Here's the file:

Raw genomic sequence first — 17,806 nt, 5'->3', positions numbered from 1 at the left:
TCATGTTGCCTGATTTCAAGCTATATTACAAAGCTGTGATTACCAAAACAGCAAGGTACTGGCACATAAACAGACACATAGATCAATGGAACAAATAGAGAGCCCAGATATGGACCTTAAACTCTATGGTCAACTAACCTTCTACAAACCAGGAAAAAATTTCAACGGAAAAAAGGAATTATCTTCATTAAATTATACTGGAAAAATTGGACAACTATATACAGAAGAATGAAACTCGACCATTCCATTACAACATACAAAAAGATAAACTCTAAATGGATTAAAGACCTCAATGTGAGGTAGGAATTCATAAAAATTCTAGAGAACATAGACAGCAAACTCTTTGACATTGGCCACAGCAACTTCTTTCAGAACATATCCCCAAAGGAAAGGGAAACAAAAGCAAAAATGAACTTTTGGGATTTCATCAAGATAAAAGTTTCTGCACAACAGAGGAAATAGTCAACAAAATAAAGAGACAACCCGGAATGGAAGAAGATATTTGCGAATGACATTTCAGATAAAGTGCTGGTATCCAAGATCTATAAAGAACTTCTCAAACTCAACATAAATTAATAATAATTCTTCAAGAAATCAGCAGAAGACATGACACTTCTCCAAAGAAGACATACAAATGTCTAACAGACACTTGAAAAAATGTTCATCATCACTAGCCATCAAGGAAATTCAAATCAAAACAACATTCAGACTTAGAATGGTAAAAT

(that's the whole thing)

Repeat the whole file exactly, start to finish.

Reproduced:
Raw genomic sequence first — 17,806 nt, 5'->3', positions numbered from 1 at the left:
TCATGTTGCCTGATTTCAAGCTATATTACAAAGCTGTGATTACCAAAACAGCAAGGTACTGGCACATAAACAGACACATAGATCAATGGAACAAATAGAGAGCCCAGATATGGACCTTAAACTCTATGGTCAACTAACCTTCTACAAACCAGGAAAAAATTTCAACGGAAAAAAGGAATTATCTTCATTAAATTATACTGGAAAAATTGGACAACTATATACAGAAGAATGAAACTCGACCATTCCATTACAACATACAAAAAGATAAACTCTAAATGGATTAAAGACCTCAATGTGAGGTAGGAATTCATAAAAATTCTAGAGAACATAGACAGCAAACTCTTTGACATTGGCCACAGCAACTTCTTTCAGAACATATCCCCAAAGGAAAGGGAAACAAAAGCAAAAATGAACTTTTGGGATTTCATCAAGATAAAAGTTTCTGCACAACAGAGGAAATAGTCAACAAAATAAAGAGACAACCCGGAATGGAAGAAGATATTTGCGAATGACATTTCAGATAAAGTGCTGGTATCCAAGATCTATAAAGAACTTCTCAAACTCAACATAAATTAATAATAATTCTTCAAGAAATCAGCAGAAGACATGACACTTCTCCAAAGAAGACATACAAATGTCTAACAGACACTTGAAAAAATGTTCATCATCACTAGCCATCAAGGAAATTCAAATCAAAACAACATTCAGACTTAGAATGGTAAAAT